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Leadership Minute: Seek to Serve


We lead best when we seek the welfare of those we lead, when we seek to serve rather than being served. – Alan McGinnis

As a leader you will put many skills into practice. You will learn the ropes of good people skills, time management, vision casting, teamwork, conflict resolution, and much more. But chief among those skills and what will set you apart from your counterparts is a genuine heart for those you lead. When you seek the welfare of those you lead above your own it will be the defining mark of your leadership. When you seek to serve your people they will see up close and personal what real leadership is all about.  This leadership philosophy runs contrary to what many people experience and what too few leaders practice. But think of how different things would be if it were. Your leadership is a privilege and it’s a gift. The joy of leadership is found in that discovery. Seek first to serve and everything else will take care of itself.

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Leadership Minute: Build Bridges


I have no shortage of strong opinions, but I have tried all my life to be a bridge builder. – Bill Hybels

Bridge building is such an important leadership skill to develop. When leaders can build bridges and connect people with no regard for race, religion, political views, or personality types, it can be a most rewarding endeavor. Unfortunately, preconceived notions about people can prevent authentic relationships from developing and thus bridge building becomes nothing more than a good idea. Most leaders I know, including myself, have strong opinions. But when those strong opinions get in the way of relationships then we become isolated and only gather in flocks with like-minded people. While that is all good and well your circle of friends is smaller, your world view is narrower, and your sphere of influence is marginalized. You don’t have to compromise your opinions in order to befriend a person who thinks otherwise. Be approachable, be respectful, but most of all be authentic. Your opinions and values are what you will carry with you for a lifetime, and regardless of who comes and goes in your life, those beliefs will always guide you. Are you a builder?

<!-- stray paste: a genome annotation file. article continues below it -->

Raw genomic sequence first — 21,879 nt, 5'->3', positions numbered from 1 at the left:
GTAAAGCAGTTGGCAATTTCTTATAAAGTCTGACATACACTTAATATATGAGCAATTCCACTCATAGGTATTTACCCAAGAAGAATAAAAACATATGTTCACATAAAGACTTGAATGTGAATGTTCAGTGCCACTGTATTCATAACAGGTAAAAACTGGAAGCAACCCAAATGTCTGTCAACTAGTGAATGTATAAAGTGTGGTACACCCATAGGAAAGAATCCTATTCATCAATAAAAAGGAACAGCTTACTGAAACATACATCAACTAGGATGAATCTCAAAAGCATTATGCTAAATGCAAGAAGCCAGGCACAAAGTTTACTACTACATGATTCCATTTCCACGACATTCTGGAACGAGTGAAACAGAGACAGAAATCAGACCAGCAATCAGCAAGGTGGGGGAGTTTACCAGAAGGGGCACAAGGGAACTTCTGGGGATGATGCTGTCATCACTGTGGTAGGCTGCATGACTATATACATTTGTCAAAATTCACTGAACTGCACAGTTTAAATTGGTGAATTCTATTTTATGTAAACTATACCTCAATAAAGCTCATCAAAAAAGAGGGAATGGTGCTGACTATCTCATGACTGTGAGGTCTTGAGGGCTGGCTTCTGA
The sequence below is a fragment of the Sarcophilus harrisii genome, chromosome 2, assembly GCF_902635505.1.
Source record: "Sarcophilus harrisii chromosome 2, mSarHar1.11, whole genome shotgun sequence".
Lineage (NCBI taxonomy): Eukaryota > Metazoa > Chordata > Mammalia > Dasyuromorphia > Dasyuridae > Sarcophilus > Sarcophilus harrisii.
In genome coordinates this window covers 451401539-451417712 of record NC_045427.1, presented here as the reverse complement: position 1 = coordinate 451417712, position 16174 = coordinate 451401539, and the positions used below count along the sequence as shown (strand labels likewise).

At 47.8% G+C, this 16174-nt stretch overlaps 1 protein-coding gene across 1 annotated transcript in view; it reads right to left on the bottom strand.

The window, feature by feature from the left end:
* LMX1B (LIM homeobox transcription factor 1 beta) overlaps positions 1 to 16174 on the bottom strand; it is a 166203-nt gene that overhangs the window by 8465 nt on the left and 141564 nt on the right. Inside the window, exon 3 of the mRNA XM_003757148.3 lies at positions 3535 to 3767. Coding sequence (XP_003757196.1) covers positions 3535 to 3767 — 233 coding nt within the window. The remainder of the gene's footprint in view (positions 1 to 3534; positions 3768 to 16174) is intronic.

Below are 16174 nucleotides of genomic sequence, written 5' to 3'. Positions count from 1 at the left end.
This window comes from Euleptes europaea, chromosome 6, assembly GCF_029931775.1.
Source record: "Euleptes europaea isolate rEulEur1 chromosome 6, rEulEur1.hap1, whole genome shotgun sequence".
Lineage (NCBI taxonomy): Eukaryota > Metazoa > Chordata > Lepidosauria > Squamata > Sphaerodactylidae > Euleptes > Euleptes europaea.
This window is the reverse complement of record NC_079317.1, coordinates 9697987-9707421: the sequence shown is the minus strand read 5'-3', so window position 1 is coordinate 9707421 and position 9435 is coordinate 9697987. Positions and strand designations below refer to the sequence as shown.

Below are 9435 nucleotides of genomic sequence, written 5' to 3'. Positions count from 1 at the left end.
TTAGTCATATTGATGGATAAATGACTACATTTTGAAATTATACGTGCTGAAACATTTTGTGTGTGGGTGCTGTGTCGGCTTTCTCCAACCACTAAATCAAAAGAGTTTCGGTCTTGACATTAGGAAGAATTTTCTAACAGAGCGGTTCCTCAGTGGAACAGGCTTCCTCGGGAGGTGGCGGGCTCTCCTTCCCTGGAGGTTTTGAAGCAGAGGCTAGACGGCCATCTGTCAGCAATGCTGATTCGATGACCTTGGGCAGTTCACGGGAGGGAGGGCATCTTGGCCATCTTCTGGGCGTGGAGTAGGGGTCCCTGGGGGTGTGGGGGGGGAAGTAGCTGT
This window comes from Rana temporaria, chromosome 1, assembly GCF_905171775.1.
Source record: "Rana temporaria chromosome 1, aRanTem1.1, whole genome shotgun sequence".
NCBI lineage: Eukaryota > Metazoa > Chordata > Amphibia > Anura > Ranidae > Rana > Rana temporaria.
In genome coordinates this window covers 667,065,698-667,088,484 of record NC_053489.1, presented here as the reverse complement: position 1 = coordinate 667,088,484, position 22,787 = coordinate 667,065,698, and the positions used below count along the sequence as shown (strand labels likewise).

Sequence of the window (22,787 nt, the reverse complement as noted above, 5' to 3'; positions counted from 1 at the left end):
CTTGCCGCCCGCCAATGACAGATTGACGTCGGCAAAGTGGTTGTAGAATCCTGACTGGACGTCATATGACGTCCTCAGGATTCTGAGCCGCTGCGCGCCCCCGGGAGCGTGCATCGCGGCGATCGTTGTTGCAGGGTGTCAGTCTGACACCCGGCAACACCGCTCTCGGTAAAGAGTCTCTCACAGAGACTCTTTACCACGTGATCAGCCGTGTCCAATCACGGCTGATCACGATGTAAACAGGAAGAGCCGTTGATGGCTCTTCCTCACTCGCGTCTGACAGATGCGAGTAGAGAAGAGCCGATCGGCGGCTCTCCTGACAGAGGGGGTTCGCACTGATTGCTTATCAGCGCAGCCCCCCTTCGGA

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Leadership Minute: Push Forward


Trust is knowing that when a team member does push you, they’re doing it because they care about the team. – Patrick Lencioni

Trust is an essential component of any team dynamic. How trust is communicated is important. Knowing that your fellow team members have your back is reassuring. That they know you have theirs is critical. But sometimes a push is needed to send a message that you not only have their back but you believe in what they can become. Pushing others is not so much about being there to catch them when they fall but to help move them forward. Being pushed stirs us out of our comfort zones and tends to be unsettling at times. But we all need a push now and then. Trust is built through consistency and tested over time by our actions. When your team members trust you then they can see the push for what it is and the good it can accomplish. Trust enough to care, care enough to push.